Netdecking, the practice of finding popular or successful deck lists online and copying them card for card, is a controversial subject. Most people do it, but many people consider it to be bad, whether because of the homogenization of the metagame or because of the perceived lack of deckbuilding skills by people who netdeck.
However, I believe that netdecking and the availability of deck information online is ultimately good for the game as well as good for the competitive environment within the game. Let’s take a deeper look at the effects of netdecking to see why this is the case.
How people learn and the shuhari cycle
I like to compare netdecking to an old Japanese concept of learning, the shuhari cycle. The shuhari cycle consists of three phases of learning:
- Shu, the copying phase, when the student is not yet ready to make his own creations, but faithfully copies the patterns taught by the master.
- Ha, the adaptation phase, when the student begins to experiment and add his own variations to the learned patterns.
- Ri, the transcendence phase, when the student is the master and has enough knowledge to create free of all bounds.
The shuhari cycle is widely used in martial arts, but also in other fields such as the game of Go and in business context in continuous improvement and Lean throughout the world.
While access to a sensei is not readily available for most Hearthstone players, netdecking helps them to progress through the phases of the shuhari cycle. First, players can copy powerful decks from the internet, and by using them, start to gain understanding on how they work and why they work. Then, players can start to add their own variations (tech the decks) to better suit their personal style and the metagame they are facing. Finally, equipped with the understanding of powerful decks and features that they share, players can progress to build completely original decks.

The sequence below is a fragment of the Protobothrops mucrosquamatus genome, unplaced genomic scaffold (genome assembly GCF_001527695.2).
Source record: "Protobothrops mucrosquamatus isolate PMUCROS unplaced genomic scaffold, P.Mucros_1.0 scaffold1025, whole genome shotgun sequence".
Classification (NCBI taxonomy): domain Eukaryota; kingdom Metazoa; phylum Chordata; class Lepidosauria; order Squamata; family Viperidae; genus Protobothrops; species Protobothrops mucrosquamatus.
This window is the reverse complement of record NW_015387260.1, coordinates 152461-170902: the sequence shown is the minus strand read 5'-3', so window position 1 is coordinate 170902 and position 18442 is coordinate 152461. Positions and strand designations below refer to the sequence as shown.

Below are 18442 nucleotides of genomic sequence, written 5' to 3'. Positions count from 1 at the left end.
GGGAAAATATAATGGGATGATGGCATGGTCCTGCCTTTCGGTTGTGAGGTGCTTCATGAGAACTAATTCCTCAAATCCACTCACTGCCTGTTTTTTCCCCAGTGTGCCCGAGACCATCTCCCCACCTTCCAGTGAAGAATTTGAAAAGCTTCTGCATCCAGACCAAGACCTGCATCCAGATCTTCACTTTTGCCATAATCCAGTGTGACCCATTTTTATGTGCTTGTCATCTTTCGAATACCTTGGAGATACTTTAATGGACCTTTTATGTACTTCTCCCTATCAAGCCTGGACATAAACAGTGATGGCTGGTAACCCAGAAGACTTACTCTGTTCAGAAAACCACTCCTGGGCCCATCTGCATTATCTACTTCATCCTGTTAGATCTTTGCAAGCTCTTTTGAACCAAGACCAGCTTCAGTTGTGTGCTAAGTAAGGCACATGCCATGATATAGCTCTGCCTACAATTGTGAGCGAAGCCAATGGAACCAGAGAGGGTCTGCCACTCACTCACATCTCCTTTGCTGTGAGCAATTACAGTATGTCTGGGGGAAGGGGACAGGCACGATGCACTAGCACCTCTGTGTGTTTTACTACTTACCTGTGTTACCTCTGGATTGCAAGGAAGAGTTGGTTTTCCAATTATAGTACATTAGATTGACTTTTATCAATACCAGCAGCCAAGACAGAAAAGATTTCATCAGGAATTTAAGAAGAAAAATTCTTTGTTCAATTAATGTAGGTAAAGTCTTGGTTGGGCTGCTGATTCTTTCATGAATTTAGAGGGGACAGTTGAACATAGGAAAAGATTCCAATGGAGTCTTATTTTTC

Now, not all players will go through this whole cycle, but there is nothing wrong with that. Netdecking still enables many players to develop their own deckbuilding skills to a level they would otherwise have not attained.
Access to deck information keeps the competition alive and accessible to a larger number of people. How can new talent rise to the top? If information is widely available, anyone can rise to the top with hard work and perseverance. If information is not widely available, the power of organizations and teams grows as compared to the power of individuals. Even a good individual deckbuilder is at a considerable disadvantage compared to an organized team if he does not have sufficient access to information.
This is not to say that teams don’t always have an advantage, they do. An interesting example is Magic, where the most recent Pro Tour, Oath of the Gatewatch, really shook the metagame thanks to the work of a couple of powerful teams and their Eldrazi deck variants. Nonetheless, now that the tournament has been played and there is a lot of information available on all the decks used there, anyone can work with that information to build new decks. If the deck lists were not publicly available, only a select few could prepare adequately for future tournaments. (By the way, Magic is a lot further than Hearthstone when it comes to information on what has been played in tournaments)
Faster progress of the metagame
The more information there is available, the faster the metagame progresses. New combinations are discovered and disseminated, new counters surface, and the pace at which progress takes place is faster.